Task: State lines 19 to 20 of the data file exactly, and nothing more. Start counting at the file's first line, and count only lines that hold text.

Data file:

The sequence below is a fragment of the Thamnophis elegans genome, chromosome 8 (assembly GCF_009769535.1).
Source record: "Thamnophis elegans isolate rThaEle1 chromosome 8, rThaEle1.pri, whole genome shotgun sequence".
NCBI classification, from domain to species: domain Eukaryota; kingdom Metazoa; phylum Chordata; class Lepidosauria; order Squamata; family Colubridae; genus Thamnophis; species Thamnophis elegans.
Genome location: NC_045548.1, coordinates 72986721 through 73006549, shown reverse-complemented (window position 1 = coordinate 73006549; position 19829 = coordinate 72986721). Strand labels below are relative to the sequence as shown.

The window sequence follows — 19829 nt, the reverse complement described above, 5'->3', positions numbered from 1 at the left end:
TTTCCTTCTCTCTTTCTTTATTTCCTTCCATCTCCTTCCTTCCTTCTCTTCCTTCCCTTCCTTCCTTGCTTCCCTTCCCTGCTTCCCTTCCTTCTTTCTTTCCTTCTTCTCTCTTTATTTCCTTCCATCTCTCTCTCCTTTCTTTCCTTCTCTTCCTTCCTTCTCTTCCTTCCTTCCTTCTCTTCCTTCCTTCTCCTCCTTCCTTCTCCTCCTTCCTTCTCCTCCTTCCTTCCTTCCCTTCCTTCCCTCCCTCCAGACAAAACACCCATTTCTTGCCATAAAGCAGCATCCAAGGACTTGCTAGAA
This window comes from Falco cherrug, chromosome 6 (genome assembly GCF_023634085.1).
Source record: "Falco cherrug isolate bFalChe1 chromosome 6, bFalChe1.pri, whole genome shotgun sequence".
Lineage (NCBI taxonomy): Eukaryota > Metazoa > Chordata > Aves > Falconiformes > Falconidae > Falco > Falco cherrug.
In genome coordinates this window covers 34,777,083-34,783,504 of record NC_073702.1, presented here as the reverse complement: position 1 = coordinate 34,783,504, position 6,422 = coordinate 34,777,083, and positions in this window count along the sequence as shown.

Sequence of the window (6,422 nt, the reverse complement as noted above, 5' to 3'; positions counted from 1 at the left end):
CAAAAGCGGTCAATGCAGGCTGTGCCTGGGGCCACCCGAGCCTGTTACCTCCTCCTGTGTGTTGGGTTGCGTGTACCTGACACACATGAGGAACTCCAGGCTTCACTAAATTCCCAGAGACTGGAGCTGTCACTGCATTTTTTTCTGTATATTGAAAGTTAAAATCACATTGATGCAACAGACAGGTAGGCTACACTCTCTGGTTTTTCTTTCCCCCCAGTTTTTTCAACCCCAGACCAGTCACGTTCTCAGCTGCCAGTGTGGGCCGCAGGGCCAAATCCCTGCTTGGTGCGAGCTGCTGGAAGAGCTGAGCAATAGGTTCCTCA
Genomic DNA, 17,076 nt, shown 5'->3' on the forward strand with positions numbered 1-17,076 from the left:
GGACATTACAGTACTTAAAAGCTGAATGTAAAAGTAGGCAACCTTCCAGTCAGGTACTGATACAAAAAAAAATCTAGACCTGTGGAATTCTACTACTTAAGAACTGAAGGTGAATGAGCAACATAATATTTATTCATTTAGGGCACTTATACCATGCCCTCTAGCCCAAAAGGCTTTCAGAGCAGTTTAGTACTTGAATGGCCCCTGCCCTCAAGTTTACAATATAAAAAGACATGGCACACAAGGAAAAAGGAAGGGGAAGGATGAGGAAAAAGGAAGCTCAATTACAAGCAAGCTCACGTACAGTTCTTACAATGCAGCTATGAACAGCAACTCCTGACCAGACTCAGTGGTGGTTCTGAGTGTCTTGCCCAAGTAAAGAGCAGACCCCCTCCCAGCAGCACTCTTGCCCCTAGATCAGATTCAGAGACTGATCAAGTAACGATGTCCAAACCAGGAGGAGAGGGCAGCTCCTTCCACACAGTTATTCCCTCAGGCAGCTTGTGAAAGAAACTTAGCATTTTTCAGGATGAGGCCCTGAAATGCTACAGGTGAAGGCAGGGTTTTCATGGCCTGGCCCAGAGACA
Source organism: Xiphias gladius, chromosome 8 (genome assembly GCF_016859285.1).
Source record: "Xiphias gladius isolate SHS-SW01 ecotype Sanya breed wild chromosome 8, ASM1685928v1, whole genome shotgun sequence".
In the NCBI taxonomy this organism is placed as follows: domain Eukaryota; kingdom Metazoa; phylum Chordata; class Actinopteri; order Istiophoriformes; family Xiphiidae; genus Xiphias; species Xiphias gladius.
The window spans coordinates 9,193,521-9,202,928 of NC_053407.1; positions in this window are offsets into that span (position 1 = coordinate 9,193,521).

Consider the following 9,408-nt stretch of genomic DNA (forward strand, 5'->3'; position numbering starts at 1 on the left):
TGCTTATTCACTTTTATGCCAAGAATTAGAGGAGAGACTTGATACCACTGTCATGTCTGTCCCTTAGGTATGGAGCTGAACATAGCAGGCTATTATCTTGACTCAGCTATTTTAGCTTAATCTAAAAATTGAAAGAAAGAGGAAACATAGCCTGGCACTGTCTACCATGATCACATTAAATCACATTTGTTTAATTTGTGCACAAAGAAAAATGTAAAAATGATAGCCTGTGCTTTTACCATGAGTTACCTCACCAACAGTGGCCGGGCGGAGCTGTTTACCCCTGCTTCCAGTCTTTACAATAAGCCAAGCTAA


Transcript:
Consider the following 9,408-nt stretch of genomic DNA (forward strand, 5'->3'; position numbering starts at 1 on the left):
TGCTTATTCACTTTTATGCCAAGAATTAGAGGAGAGACTTGATACCACTGTCATGTCTGTCCCTTAGGTATGGAGCTGAACATAGCAGGCTATTATCTTGACTCAGCTATTTTAGCTTAATCTAAAAATTGAAAGAAAGAGGAAACATAGCCTGGCACTGTCTACCATGATCACATTAAATCACATTTGTTTAATTTGTGCACAAAGAAAAATGTAAAAATGATAGCCTGTGCTTTTACCATGAGTTACCTCACCAACAGTGGCCGGGCGGAGCTGTTTACCCCTGCTTCCAGTCTTTACAATAAGCCAAGCTAA